Source: https://quran.ksu.edu.sa/tafseer/baghawy/sura51-aya47.html#baghawy

Interestingly and as noted by Baghaway and Tabari (cf source), The Quran itself uses the singular form of "مُوسِعُونَ" in another verse ("مُوسِع"):

عَلَى ٱلْمُوسِعِ قَدَرُهُۥ وَعَلَى ٱلْمُقْتِرِ قَدَرُهُۥ

If we go to the source of your translation (quran.com) and check now the translation of its singular form (2-236):

the rich according to his means and the poor according to his


In order to have a more faithful translation, let's start with a word-to-word translation (mine):

And_the_sky (وَٱلسَّمَآءَ) we_built_it (بَنَيْنَـٰهَا) with_hands (بِأَيْي۟دٍۢ) and_we_are (وَإِنَّا) powerful (لَمُوسِعُونَ).

I translated the last word مُوسِعُونَ as "powerful", I could have chosen a more elegant word such as "omnipotents", but I'll stick to a literal translation and avoid the shakespearian style translations that target westerners.

If the author meant "expanders" instead of "powerful", he would have chosen another word: "مُوَسِّعُونَ" instead of "مُوسِعُونَ". These two words might look identical to you, but they are not: notice the small " ّ" above "سـ" and the " َ" above "و".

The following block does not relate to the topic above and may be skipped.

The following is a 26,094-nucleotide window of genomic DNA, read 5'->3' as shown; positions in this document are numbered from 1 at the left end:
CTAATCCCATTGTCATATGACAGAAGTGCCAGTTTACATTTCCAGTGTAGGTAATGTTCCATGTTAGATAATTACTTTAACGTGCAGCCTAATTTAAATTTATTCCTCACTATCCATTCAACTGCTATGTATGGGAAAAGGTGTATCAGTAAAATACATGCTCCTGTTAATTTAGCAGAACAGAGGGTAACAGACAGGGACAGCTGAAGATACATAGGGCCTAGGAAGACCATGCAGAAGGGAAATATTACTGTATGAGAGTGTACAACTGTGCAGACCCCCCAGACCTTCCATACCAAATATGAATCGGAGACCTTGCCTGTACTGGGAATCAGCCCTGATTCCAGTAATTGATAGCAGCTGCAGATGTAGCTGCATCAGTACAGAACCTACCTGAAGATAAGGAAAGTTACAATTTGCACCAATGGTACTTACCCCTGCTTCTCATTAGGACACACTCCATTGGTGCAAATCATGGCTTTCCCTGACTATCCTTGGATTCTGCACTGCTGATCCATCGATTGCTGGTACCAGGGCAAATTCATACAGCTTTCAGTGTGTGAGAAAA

The final translation would give:

And the sky, we built it firmly. Indeed we are powerful.

General advice: if you want to have a good interpretation of the quran without a concordist bias, stick to the old exegesis.

  • Tackling the claim by suggesting the translation is poor is a reasonable approach, but your personal translation is off-topic here. I would suggest a reference like this that offers competing translations from recognised experts.
    – Oddthinking
    Commented Nov 27, 2022 at 1:18
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    @ Stranger, 1. let's restrict ourselves to orthodox islamic sources, those followed by muslims, not those followed by terrorists (Ala Maududi is a modern era terrorist and should not be cited as a source). 2. Ibn kathir citation is already in my answer. 3. I gave the source of all tafsir (exegesis) I used, click on it and you can switch between exegetes (mufassirun).